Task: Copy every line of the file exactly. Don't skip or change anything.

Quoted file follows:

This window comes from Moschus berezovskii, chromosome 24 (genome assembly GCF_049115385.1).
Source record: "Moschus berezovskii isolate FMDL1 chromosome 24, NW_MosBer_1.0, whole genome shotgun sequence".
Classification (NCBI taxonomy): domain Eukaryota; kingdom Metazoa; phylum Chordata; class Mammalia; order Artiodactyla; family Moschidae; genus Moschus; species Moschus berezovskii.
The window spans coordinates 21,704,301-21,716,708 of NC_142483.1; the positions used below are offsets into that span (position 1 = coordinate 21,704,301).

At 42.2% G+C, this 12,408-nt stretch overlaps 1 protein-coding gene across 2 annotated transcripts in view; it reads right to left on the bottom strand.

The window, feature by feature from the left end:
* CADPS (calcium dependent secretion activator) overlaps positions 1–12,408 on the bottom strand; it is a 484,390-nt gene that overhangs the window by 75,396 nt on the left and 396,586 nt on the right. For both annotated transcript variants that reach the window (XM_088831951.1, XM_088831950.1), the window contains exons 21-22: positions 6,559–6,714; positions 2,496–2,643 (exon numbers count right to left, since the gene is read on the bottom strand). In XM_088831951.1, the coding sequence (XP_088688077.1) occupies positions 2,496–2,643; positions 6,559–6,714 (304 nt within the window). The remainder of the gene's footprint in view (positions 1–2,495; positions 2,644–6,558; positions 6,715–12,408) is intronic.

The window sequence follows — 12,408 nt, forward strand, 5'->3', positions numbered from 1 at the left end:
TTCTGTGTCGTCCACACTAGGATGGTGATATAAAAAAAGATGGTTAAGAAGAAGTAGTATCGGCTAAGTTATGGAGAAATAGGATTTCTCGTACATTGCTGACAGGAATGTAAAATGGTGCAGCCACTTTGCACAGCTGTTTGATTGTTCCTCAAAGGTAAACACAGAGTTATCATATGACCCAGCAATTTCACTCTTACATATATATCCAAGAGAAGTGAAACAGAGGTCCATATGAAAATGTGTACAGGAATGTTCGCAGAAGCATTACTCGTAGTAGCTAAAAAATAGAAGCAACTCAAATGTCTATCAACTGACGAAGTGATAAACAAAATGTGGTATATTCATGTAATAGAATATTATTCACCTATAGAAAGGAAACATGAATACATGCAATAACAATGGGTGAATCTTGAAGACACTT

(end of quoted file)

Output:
This window comes from Moschus berezovskii, chromosome 24 (genome assembly GCF_049115385.1).
Source record: "Moschus berezovskii isolate FMDL1 chromosome 24, NW_MosBer_1.0, whole genome shotgun sequence".
Classification (NCBI taxonomy): domain Eukaryota; kingdom Metazoa; phylum Chordata; class Mammalia; order Artiodactyla; family Moschidae; genus Moschus; species Moschus berezovskii.
The window spans coordinates 21,704,301-21,716,708 of NC_142483.1; the positions used below are offsets into that span (position 1 = coordinate 21,704,301).

At 42.2% G+C, this 12,408-nt stretch overlaps 1 protein-coding gene across 2 annotated transcripts in view; it reads right to left on the bottom strand.

The window, feature by feature from the left end:
* CADPS (calcium dependent secretion activator) overlaps positions 1–12,408 on the bottom strand; it is a 484,390-nt gene that overhangs the window by 75,396 nt on the left and 396,586 nt on the right. For both annotated transcript variants that reach the window (XM_088831951.1, XM_088831950.1), the window contains exons 21-22: positions 6,559–6,714; positions 2,496–2,643 (exon numbers count right to left, since the gene is read on the bottom strand). In XM_088831951.1, the coding sequence (XP_088688077.1) occupies positions 2,496–2,643; positions 6,559–6,714 (304 nt within the window). The remainder of the gene's footprint in view (positions 1–2,495; positions 2,644–6,558; positions 6,715–12,408) is intronic.

The window sequence follows — 12,408 nt, forward strand, 5'->3', positions numbered from 1 at the left end:
TTCTGTGTCGTCCACACTAGGATGGTGATATAAAAAAAGATGGTTAAGAAGAAGTAGTATCGGCTAAGTTATGGAGAAATAGGATTTCTCGTACATTGCTGACAGGAATGTAAAATGGTGCAGCCACTTTGCACAGCTGTTTGATTGTTCCTCAAAGGTAAACACAGAGTTATCATATGACCCAGCAATTTCACTCTTACATATATATCCAAGAGAAGTGAAACAGAGGTCCATATGAAAATGTGTACAGGAATGTTCGCAGAAGCATTACTCGTAGTAGCTAAAAAATAGAAGCAACTCAAATGTCTATCAACTGACGAAGTGATAAACAAAATGTGGTATATTCATGTAATAGAATATTATTCACCTATAGAAAGGAAACATGAATACATGCAATAACAATGGGTGAATCTTGAAGACACTT